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#21 in Template engine

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Templar is both a Rust library and a CLI tool for working with templates. The usage and style is inspired by both Jinja2 and Ansible, though it is not intended to be a clone of either of these.

The goal of the project is to provide fast and flexible dynamic templating, particularly for use with configurations and local tooling. Despite this, it likely can be adapted for HTML and front end rendering as well.


The templating syntax is likely familiar considering the frameworks that it is based on. For instance, a simple template may look like this:

user_name={{ user.name }} {# Replace with the context property 'name' in 'user' #}
full_context={{ . | json("pretty") }} {# Dump the entire context as JSON, '.' is the root node #}
password={{ script('echo hunter2 | md5sum') }} {# Execute a shell command and calculate the MD5 sum #}

In addition to simple replacements, more complex expressions can be used.

The calculated result is {{ 100 * 5 / 10 }} {#- Prints '50' #}

Today's guest list:
{%- for person in ['Bob', 'Joe', 'Jen', 'Amy')] %}
* {{ person }} will come to the party!
{%- endfor %} {#- This will loop everyone in the inline array above, but they array could also come from the context #}

Another templating framework?

Well... yes.

There are many great templating frameworks out there, however they are mostly intended for web or HTML rendering. This leads to a few drawbacks when used for other purposes.

  • Templar has first class support for parsed configuration files. You can create a context directly from a config that is parsed with serde or, alternatively, use it for templating serde sub-elements.
  • You can opt to parse expressions directly instead of an entire template.
  • Context values are lazily processed on access.
  • Context values can refer to other context values.
  • Extending the base functionality is easy.
  • Support for dynamic context nodes that are recalculated on every access. e.g. repeated calls to a template with this content {% if user.isRoot %} {{ do_something() }} {% end if %} would change if the user.isRoot value changes.

Template Syntax

Much of the syntax is based on the wonderful Jinja2 project. Here are some of the currently supported features.

  • Value replacement can be done using the {{ }} syntax.
    • Literals supported are strings (single, double, or backtick quoted), boolean, numbers (currently parsed as i64), null, arrays, and maps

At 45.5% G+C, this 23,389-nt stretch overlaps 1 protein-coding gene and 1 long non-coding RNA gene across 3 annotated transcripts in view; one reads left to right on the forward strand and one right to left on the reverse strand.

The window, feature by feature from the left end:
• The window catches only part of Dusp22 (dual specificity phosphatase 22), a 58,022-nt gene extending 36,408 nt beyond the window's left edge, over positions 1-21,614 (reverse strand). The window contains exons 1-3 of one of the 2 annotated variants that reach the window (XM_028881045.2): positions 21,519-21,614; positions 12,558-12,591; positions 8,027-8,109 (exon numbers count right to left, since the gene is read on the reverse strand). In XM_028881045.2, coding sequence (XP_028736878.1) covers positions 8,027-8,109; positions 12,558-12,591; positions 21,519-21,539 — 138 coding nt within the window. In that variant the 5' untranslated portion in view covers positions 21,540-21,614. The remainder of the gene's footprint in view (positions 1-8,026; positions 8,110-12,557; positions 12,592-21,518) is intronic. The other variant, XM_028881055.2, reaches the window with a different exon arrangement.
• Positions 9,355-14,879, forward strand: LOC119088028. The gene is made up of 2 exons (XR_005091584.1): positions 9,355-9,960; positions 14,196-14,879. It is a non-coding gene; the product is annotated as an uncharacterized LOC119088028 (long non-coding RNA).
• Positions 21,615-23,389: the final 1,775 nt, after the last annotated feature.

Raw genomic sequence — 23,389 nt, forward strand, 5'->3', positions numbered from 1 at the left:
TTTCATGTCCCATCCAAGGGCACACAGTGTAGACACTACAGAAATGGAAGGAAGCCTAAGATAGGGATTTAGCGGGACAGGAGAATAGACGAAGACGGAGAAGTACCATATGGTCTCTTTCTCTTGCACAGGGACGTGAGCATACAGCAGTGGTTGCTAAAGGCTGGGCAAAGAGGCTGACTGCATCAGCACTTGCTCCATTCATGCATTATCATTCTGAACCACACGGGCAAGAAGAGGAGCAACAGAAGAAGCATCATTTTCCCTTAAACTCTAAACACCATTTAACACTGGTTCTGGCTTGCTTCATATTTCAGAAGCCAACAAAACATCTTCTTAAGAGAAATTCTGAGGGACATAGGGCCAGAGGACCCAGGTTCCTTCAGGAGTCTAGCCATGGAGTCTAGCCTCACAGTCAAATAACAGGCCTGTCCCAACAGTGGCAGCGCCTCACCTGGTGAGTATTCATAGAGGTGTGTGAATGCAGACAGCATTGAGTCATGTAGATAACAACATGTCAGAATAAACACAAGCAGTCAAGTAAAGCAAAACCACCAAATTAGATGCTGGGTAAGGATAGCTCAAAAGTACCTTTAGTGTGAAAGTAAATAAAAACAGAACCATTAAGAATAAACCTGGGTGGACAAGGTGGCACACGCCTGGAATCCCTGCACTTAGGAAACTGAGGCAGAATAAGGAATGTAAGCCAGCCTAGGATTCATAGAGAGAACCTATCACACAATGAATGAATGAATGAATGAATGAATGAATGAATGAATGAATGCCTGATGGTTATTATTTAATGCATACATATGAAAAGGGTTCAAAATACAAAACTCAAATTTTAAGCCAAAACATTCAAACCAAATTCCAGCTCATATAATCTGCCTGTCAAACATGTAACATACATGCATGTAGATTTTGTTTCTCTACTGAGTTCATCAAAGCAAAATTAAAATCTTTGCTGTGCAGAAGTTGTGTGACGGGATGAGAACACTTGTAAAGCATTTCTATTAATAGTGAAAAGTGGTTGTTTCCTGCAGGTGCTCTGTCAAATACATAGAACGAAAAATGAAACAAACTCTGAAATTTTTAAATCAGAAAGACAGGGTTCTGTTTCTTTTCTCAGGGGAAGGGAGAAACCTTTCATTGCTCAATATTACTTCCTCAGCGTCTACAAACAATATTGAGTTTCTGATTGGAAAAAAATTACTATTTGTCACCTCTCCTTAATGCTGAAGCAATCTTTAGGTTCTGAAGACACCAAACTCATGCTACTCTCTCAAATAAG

• Identifiers that start with an alphabetic character can be referred to directly e.g. {{ some.value.path }}
    • The root node can be referred to with . allowing things like {{ . | json }} to be used to dump the entire context as JSON
    • Identifiers of non-standard type, e.g. starting with a non-alphabetic character, spaces, etc. can be referred to using the bracket syntax. e.g. {{ .['565'] }}. This also allows array access and identifier of non-standard types (such as boolean).
    • Inline arrays: {{ [1,2,3,4] }} and complex nesting also possible e.g. {{ [1,2, script("echo 'hello world!'"), (5 + 5 | base64)] }}
    • Inline maps: {{ {'key': 'value', 'otherKey': { 'nested': 'map' } } }}
  • Control flow can be done using the {% %} syntax
    • If/else if: {% if 10/2 == 5 %}The world is sane!{% else if false %}What universe are we in?{% end if %}
    • Scoping can be done manually: {% scope %}I'm in a scope!{% end scope %}
    • For loops: {% for thing in lots.of.stuff %} {{ thing['name'] }} {% end for %}. For loops always enter a new scope.
  • Comments use the {# #} syntax and will be remitted from the output.
  • Whitespace control can be accomplished by adding a - to any of the above blocks e.g. {{- 'no whitespace! -}}.
    • Whitespace control can be added to one or both sides of the tags. All spaces, new lines, or other whitespace on the side with the - on it will be removed as if the block is immediately next to the other element.

As documentation is still in progress, see the kitchen sink for examples of template usage.

Expression syntax

Everything inside the standard {{ }} block is an expression. Each block holds exactly one expression, but that expression can be chained with many individual operations. A quick overview:

  • Math operations: + - * / % these operations are only valid with numeric types
  • Equality: == != < <= > >= && ||
  • Value setting: = the left side of this operation must be some identifier e.g. {{ some.val.path = 'hello world!' }}
  • String concatenation: ~ e.g. {{ 'Hello' ~ ' ' ~ 'world!' }} prints "Hello world!"
  • Functions: ident() e.g. {{ env('USER') }} would retrieve the value of the environment variable "USER".
  • Filters: | e.g. {{ 'hello world' | upper }} would use the 'upper' filter to print "HELLO WORLD"

As documentation is still in progress, see the expression tests for examples of expression usage.


Templar prefers rendering performance over parsing performance. While you should take most benchmarks with a grain of salt, simple templates render in a few microseconds. On my AMD Ryzen 2700U processor, I can render a simple template about 300,000 times a second on a single thread.

Templates vary a lot though and templates that call out to shell commands or do other complex things will get less performance.


Full API documentation can be found on docs.rs


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